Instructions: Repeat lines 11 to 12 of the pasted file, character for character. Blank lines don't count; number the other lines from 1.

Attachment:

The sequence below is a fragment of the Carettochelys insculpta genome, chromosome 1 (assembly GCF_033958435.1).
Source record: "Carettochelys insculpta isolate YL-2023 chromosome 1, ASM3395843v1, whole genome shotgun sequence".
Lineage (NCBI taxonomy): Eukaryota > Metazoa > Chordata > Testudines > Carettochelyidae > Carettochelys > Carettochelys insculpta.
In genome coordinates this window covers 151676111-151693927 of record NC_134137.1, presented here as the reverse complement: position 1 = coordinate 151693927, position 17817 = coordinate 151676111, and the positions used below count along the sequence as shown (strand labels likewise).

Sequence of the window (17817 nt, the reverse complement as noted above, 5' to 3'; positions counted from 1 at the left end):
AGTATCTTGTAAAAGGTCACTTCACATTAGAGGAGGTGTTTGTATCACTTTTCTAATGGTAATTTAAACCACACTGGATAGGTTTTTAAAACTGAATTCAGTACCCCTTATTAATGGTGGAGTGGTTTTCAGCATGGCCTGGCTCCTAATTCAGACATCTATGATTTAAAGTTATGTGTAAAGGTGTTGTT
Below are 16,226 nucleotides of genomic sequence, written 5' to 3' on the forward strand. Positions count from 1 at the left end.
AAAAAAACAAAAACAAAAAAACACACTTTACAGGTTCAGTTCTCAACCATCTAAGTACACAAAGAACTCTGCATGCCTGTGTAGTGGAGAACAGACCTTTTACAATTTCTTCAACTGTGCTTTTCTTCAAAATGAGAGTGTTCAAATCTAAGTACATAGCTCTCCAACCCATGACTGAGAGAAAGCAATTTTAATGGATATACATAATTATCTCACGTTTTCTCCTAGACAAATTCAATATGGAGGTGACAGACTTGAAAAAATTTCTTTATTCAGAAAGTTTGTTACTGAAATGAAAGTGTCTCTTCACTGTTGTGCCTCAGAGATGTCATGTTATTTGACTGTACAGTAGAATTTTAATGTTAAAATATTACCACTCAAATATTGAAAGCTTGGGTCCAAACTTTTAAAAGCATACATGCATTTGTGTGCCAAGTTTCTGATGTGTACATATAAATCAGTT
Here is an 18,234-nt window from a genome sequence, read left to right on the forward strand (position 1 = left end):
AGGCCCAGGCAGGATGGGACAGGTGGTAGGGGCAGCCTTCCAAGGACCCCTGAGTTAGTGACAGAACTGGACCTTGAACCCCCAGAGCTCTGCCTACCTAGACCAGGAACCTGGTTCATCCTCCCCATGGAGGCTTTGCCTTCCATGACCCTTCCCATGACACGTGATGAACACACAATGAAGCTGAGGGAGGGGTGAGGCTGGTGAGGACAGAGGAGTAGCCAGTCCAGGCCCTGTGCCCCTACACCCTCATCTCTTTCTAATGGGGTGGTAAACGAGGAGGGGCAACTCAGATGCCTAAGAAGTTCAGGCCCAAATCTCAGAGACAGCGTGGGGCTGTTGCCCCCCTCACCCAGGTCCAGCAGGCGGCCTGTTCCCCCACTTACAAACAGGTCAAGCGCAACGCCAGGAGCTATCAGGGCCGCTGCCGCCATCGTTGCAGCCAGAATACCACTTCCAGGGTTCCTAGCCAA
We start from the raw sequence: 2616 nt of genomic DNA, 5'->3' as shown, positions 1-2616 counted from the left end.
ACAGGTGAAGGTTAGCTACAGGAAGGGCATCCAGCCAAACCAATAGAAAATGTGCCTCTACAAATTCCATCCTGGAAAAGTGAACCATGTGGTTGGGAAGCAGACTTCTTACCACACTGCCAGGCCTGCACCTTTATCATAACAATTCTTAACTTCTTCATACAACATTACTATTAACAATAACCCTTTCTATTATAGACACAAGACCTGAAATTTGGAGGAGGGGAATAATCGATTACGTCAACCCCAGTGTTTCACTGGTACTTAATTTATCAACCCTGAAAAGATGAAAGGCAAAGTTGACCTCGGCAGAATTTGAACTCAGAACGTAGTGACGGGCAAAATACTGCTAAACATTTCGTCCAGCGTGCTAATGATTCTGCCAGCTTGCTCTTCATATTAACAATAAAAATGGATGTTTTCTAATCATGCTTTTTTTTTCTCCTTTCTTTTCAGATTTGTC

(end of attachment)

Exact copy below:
We start from the raw sequence: 2616 nt of genomic DNA, 5'->3' as shown, positions 1-2616 counted from the left end.
ACAGGTGAAGGTTAGCTACAGGAAGGGCATCCAGCCAAACCAATAGAAAATGTGCCTCTACAAATTCCATCCTGGAAAAGTGAACCATGTGGTTGGGAAGCAGACTTCTTACCACACTGCCAGGCCTGCACCTTTATCATAACAATTCTTAACTTCTTCATACAACATTACTATTAACAATAACCCTTTCTATTATAGACACAAGACCTGAAATTTGGAGGAGGGGAATAATCGATTACGTCAACCCCAGTGTTTCACTGGTACTTAATTTATCAACCCTGAAAAGATGAAAGGCAAAGTTGACCTCGGCAGAATTTGAACTCAGAACGTAGTGACGGGCAAAATACTGCTAAACATTTCGTCCAGCGTGCTAATGATTCTGCCAGCTTGCTCTTCATATTAACAATAAAAATGGATGTTTTCTAATCATGCTTTTTTTTTCTCCTTTCTTTTCAGATTTGTC